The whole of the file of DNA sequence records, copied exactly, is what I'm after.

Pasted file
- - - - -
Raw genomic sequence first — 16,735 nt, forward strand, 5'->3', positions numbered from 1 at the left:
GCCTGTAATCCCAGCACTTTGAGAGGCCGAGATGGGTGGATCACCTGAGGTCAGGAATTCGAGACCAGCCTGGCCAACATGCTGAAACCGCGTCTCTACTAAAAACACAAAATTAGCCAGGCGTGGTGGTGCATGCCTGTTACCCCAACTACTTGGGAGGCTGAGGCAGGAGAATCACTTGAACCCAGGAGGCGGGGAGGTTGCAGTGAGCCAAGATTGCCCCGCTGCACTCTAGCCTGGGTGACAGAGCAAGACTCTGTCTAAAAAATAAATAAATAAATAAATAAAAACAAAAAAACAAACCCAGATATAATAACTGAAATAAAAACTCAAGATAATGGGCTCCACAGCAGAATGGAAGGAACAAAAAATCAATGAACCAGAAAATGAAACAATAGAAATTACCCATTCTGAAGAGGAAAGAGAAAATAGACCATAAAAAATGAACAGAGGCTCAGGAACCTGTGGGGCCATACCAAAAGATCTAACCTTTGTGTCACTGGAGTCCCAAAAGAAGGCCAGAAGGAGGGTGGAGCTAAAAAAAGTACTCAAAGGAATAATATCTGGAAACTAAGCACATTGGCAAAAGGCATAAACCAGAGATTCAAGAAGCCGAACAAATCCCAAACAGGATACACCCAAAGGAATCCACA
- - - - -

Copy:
Raw genomic sequence first — 16,735 nt, forward strand, 5'->3', positions numbered from 1 at the left:
GCCTGTAATCCCAGCACTTTGAGAGGCCGAGATGGGTGGATCACCTGAGGTCAGGAATTCGAGACCAGCCTGGCCAACATGCTGAAACCGCGTCTCTACTAAAAACACAAAATTAGCCAGGCGTGGTGGTGCATGCCTGTTACCCCAACTACTTGGGAGGCTGAGGCAGGAGAATCACTTGAACCCAGGAGGCGGGGAGGTTGCAGTGAGCCAAGATTGCCCCGCTGCACTCTAGCCTGGGTGACAGAGCAAGACTCTGTCTAAAAAATAAATAAATAAATAAATAAAAACAAAAAAACAAACCCAGATATAATAACTGAAATAAAAACTCAAGATAATGGGCTCCACAGCAGAATGGAAGGAACAAAAAATCAATGAACCAGAAAATGAAACAATAGAAATTACCCATTCTGAAGAGGAAAGAGAAAATAGACCATAAAAAATGAACAGAGGCTCAGGAACCTGTGGGGCCATACCAAAAGATCTAACCTTTGTGTCACTGGAGTCCCAAAAGAAGGCCAGAAGGAGGGTGGAGCTAAAAAAAGTACTCAAAGGAATAATATCTGGAAACTAAGCACATTGGCAAAAGGCATAAACCAGAGATTCAAGAAGCCGAACAAATCCCAAACAGGATACACCCAAAGGAATCCACA